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Thursday, August 10, 2006

Reading Group meeting 12/8/06

On this day....

'...'Now this is the funeral feast of Theoden the King; but I [King Eomer] will speak ere we go of tidings of joy, for he would not grudge that I should do so...'

The Return of of the King, Many Partings

1 Comments:

Blogger Rymenhild said...

12.8.06
Apologies for the lateness of this report, but the hobbit hole was in need of refurbishment. After 3 weeks of upheaval no treasure has been found in spite of holes being knocked in walls (well the plaster fell off, actually!), and it all looks less like the Mines of Moria now and more like home again, so I’m back to the routine at last.
We were looking at ‘The Voice of Saruman’ and ‘The Palantir’ chapters in this session so that we finished the Rohan ‘Book’ and could begin the Frodo, Sam and Gollum Book. ‘The Voice of Saruman’ was described as a chapter in which we witness a rebalancing of power as Gandalf and Theoden confront Saruman. It was felt that we should pay proper attention to the altering relationship between the two wizards as Saruman had been Gandalf’s superior, and greatly respected for his wisdom. We noted the significance of the breaking of the staff and the Shakespearian, biblical, and other echoes, as well as the act as a sign of Gandalf’s elevation through his ‘resurrection’.
Saruman’s loss of power, sgnialled by the breaking of his staff, parallels Prospero’s renunciation of power when he breaks his staff in The Tempest. Of course, Prospero’s act is voluntary while Saruman’s is not, but in both cases the staff is a sign of magical or occult power and it’s destruction as sign of the loss of that power. Wotan’s staff in the Norse mythology is a pagan sign of the god’s power and control which is eventually broken in combat with the young hero Siegfried – a sign of the diminishment of the Old Order, at least in Wagner’s Ring Cycle (much favoured by Tolkien). In Christian mythology, as Diane pointed out, Moses carries a rod which turns into a snake when cast down before the priests of Pharaoh, another occult sign of power and supremacy, since the rods of the priest also transform into snakes when thrown down, but these snakes are eaten by that of Moses.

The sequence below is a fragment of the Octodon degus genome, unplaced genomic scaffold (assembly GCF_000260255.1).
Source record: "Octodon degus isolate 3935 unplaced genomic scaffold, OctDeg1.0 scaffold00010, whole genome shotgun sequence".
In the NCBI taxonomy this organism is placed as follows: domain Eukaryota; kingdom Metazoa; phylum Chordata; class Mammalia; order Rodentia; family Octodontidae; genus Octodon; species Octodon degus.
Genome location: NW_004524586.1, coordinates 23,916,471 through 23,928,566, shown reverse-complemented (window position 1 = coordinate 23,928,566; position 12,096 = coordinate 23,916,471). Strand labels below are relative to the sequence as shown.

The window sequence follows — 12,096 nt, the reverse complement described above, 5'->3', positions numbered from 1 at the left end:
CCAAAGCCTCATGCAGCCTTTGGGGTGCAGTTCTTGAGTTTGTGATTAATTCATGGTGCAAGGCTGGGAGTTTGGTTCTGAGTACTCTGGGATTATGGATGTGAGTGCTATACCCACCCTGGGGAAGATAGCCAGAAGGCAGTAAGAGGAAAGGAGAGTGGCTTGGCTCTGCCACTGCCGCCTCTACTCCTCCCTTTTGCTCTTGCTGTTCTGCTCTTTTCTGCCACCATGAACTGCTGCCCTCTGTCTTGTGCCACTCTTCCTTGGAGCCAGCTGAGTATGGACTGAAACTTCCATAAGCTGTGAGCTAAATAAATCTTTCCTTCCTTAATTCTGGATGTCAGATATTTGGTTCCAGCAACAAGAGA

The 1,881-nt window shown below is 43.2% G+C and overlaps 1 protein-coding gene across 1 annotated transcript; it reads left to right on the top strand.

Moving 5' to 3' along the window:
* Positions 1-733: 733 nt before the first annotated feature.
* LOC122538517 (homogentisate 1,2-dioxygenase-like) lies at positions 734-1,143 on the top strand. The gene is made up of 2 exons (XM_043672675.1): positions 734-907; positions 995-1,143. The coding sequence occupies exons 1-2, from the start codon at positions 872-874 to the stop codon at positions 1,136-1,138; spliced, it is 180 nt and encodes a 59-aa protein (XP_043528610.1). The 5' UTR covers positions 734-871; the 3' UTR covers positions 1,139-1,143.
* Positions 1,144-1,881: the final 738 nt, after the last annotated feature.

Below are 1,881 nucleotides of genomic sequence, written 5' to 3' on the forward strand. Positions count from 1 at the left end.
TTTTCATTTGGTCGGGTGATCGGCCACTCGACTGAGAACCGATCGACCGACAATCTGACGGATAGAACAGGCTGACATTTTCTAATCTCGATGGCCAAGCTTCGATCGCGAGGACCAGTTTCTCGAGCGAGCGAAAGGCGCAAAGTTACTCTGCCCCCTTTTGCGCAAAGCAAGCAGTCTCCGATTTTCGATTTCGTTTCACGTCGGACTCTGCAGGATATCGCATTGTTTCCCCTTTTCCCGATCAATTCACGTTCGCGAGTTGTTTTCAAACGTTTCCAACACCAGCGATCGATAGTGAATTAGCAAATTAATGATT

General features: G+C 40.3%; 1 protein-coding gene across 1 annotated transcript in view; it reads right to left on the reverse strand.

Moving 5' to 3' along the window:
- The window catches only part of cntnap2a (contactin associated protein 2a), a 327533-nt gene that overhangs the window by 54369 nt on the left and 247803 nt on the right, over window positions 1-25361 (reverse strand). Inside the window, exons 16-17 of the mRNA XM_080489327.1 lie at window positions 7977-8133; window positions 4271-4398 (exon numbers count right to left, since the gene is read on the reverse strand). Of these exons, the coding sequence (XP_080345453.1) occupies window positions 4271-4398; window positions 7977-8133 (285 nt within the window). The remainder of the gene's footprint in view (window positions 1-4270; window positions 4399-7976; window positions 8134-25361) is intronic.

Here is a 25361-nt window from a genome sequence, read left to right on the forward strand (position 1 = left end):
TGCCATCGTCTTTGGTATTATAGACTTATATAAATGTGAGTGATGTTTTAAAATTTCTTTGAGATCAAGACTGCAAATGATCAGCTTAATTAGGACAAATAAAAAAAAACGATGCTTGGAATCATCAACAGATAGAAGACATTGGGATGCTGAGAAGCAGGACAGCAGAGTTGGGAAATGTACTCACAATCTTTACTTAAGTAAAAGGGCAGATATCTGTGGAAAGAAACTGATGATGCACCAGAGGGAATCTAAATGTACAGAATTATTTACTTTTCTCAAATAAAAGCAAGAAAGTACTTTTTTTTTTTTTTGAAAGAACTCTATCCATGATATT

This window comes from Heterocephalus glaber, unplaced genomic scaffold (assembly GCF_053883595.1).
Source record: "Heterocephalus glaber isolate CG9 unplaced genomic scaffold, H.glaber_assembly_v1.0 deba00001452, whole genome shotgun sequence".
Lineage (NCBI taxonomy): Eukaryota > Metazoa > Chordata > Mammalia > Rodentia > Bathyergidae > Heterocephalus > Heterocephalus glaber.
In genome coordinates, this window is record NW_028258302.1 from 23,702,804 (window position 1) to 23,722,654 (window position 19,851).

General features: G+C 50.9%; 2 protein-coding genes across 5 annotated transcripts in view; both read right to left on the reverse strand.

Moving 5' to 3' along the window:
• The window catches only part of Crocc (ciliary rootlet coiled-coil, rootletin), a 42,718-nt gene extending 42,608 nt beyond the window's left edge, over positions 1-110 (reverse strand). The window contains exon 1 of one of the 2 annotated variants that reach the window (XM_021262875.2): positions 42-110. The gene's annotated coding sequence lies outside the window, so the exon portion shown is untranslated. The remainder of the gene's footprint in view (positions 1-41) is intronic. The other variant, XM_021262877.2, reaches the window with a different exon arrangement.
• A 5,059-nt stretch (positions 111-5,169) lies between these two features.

The power of Gandalf’s staff, we noted, leads Grima to instruct Hama to forbid it when Gandalf enters Meduseld, and while the staff does not itself transform, it is Grima who becomes snake-like in its presence.
We remarked on the battle of words (an instance of medieval style logomachia) that takes place in this chapter, and Saruman’s ability to switch from subtle, diplomatic, and colleaguely language to insult and vituperation defines his evil nature in terms that would have been familiar to a medieval reader! Gandalf’s language is restrained and more powerful in response, but we did note that he was not confident or complacent about his power to confront his old superior. This of course gives the reader an enhanced understanding of the hierarchical difference between them as well as emphasising the power of Saruman’s speech.
It was suggested that Saruman’s abusive naming of Meduseld as a ‘thatched barn where brigands drink in the reek’ might have Shakespearian echoes, but so far I have not found them. His personal insult to Theoden ‘Dotard!’ has come in handy among the members who drive as a new and unusual exclamation when cut up by other drivers!
The chapter introduced a number of words which we particularly enjoyed, as well as ‘Dotard’. ‘Darkling’ caused some comment, we all enjoyed the ornate ‘elsewhither’ (a word for a more leisurely age) and ‘forsooth’. Carrying on the archaic tone, Mark noted that in Dante’s Inferno political traitors and those who betray friends or guests are shut in the 9th circle of Hell gnawing one another, as Saruman and Worm are incarcerated together in Orthanc.
After this meeting Julie did great work discovering the etymology of the word ‘balcony’, while Ian sought for the secret of the explicitly 27 steps up to the door of Isengard.
We went on to the next chapter.

3:53 AM  

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